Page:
For the first time in the history of the Olympic Games, a team with no flag and no anthem, the Refugee Olympic Team, competed in the Olympic Games. Their participation comes at a time when the global refugee crisis has reached epic proportions, with a total of 65.3 million people displaced at the end of 2015. The world has not seen so many displaced people since World War II.
And the number of the displaced is growing fast: Only 12 months earlier, it was 59.5 million. Most come from countries torn by war, poverty or political repression. By the end of 2015, 54% of the world's refugees came from just three countries: Syria, Afghanistan and Somalia, followed closely by South Sudan. More than half of the Refugee Olympic Team originally lived in Syria and South Sudan.
54% of the world's refugees came from just three countries: Syria, Afghanistan and Somalia, followed closely by South Sudan.
There Were Wild Cheers in the Stadium
While the Refugee Olympic Team did not win medals, their participation in the games has garnered huge reactions from supportive fans. When the Team entered the Maracanã Stadium in the Parade of Nations during the Game's opening ceremony, thousands of spectators went wild with their loudest cheers. The scene was one of intense emotion.
A Refugee Took on the World Champion
Popole Misenga, a judo fighter displaced and orphaned by war in eastern Democratic Republic of the Congo (DRC), is one member of the Refugee Olympic Team. Misenga won over the judo arena crowd during the Olympics' first week with a surprise victory over India’s Avtar Singh. In his second match, Misenga faced world champion Donghan Gwak of South Korea, and was defeated.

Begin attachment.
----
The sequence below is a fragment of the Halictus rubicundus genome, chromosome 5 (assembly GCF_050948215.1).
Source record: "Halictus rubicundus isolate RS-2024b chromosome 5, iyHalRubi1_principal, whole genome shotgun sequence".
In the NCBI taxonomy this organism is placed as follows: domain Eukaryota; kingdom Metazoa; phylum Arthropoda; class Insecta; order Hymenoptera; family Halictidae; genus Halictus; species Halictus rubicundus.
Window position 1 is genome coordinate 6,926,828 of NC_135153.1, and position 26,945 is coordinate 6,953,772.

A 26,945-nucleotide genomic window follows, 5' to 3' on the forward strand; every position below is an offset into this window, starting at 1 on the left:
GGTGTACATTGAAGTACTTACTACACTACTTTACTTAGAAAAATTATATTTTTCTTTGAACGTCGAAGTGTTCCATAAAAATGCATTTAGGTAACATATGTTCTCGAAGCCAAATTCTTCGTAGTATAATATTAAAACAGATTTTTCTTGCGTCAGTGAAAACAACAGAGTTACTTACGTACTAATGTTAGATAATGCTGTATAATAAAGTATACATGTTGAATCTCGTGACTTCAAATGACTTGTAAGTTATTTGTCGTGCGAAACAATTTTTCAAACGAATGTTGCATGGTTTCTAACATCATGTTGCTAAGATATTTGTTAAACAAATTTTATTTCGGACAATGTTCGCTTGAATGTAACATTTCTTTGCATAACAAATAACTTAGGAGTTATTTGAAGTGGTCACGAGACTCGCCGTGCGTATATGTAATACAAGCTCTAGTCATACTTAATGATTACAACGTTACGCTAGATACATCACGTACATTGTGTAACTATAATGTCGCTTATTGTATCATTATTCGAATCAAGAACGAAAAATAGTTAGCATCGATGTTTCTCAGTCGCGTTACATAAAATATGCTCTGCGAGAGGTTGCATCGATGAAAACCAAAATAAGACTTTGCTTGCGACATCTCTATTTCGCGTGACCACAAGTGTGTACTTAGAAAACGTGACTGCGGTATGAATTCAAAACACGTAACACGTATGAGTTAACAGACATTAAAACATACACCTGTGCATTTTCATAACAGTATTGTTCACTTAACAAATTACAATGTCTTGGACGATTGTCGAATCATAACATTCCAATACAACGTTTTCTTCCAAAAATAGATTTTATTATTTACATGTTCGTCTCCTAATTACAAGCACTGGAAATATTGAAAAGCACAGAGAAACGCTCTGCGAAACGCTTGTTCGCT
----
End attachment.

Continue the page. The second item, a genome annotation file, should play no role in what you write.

Despite the loss to Donghan, spectators at the match cheered Misenga vigorously with chants of “Po-po-le! Po-po-le!” When the world champion and Misenga rose after the fight, the applause for Misenga was so great that a bystander would have assumed he won the match.
The applause for Misenga was so great that a bystander would have assumed he won the match.
Inspiring a New Generation of Judokas
Indeed, even Yolande Mabika, another Congolese refugee who fled fighting in her hometown of Bukavu, has encouraged young people and the disadvantaged through her persistence in the face of tremendous challenges. Like Misenga, Mabika was separated from her family during the DRC's civil war. She endured extreme hardship at the hands of abusive judo coaches in the DRC, before claiming asylum in Brazil and making it to the Rio Games.
Though Mabika lost her first match, she has become an inspiration for countless Brazilians. During a visit to her judo training center in Rio de Janeiro after the match, fellow judokas, young and old, eagerly gathered around, firing questions at Mabika and Misenga about her experiences.
“It is my dream to achieve what these Congolese athletes did,” said one young Brazilian girl at the judo center. “I want to be part of the Brazilian team, to be an Olympic champion, world champion…. When I see Yolande and Popole fighting, they are very disciplined. They decided they wanted to fight in the Olympics and they did.”